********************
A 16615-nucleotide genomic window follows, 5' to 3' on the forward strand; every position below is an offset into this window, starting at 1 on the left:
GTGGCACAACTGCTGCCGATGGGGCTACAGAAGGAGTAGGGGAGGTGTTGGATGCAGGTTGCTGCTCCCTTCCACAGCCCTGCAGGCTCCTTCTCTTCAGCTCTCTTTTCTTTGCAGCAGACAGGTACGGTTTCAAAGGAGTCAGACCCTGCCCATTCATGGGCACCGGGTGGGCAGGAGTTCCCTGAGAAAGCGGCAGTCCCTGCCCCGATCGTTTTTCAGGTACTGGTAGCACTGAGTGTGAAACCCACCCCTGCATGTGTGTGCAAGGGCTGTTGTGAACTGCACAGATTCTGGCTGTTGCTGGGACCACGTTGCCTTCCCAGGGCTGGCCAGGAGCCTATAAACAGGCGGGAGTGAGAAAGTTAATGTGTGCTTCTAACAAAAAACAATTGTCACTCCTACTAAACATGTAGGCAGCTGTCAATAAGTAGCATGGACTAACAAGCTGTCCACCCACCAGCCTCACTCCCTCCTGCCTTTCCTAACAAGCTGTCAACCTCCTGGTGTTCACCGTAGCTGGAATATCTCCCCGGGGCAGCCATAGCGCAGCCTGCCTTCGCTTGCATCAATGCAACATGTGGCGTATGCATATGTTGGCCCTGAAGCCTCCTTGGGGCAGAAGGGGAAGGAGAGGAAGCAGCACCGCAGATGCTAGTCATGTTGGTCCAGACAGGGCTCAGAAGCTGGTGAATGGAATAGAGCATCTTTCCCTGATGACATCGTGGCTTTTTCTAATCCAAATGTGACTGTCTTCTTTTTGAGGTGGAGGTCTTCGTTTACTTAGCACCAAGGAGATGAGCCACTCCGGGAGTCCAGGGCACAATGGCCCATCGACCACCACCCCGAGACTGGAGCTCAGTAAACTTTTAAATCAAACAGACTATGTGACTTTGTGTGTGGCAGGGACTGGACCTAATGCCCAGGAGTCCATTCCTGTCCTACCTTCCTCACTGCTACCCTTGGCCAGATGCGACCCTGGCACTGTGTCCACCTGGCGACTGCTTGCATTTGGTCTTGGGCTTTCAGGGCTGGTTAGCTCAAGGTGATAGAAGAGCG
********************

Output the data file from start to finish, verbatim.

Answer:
A 16615-nucleotide genomic window follows, 5' to 3' on the forward strand; every position below is an offset into this window, starting at 1 on the left:
GTGGCACAACTGCTGCCGATGGGGCTACAGAAGGAGTAGGGGAGGTGTTGGATGCAGGTTGCTGCTCCCTTCCACAGCCCTGCAGGCTCCTTCTCTTCAGCTCTCTTTTCTTTGCAGCAGACAGGTACGGTTTCAAAGGAGTCAGACCCTGCCCATTCATGGGCACCGGGTGGGCAGGAGTTCCCTGAGAAAGCGGCAGTCCCTGCCCCGATCGTTTTTCAGGTACTGGTAGCACTGAGTGTGAAACCCACCCCTGCATGTGTGTGCAAGGGCTGTTGTGAACTGCACAGATTCTGGCTGTTGCTGGGACCACGTTGCCTTCCCAGGGCTGGCCAGGAGCCTATAAACAGGCGGGAGTGAGAAAGTTAATGTGTGCTTCTAACAAAAAACAATTGTCACTCCTACTAAACATGTAGGCAGCTGTCAATAAGTAGCATGGACTAACAAGCTGTCCACCCACCAGCCTCACTCCCTCCTGCCTTTCCTAACAAGCTGTCAACCTCCTGGTGTTCACCGTAGCTGGAATATCTCCCCGGGGCAGCCATAGCGCAGCCTGCCTTCGCTTGCATCAATGCAACATGTGGCGTATGCATATGTTGGCCCTGAAGCCTCCTTGGGGCAGAAGGGGAAGGAGAGGAAGCAGCACCGCAGATGCTAGTCATGTTGGTCCAGACAGGGCTCAGAAGCTGGTGAATGGAATAGAGCATCTTTCCCTGATGACATCGTGGCTTTTTCTAATCCAAATGTGACTGTCTTCTTTTTGAGGTGGAGGTCTTCGTTTACTTAGCACCAAGGAGATGAGCCACTCCGGGAGTCCAGGGCACAATGGCCCATCGACCACCACCCCGAGACTGGAGCTCAGTAAACTTTTAAATCAAACAGACTATGTGACTTTGTGTGTGGCAGGGACTGGACCTAATGCCCAGGAGTCCATTCCTGTCCTACCTTCCTCACTGCTACCCTTGGCCAGATGCGACCCTGGCACTGTGTCCACCTGGCGACTGCTTGCATTTGGTCTTGGGCTTTCAGGGCTGGTTAGCTCAAGGTGATAGAAGAGCG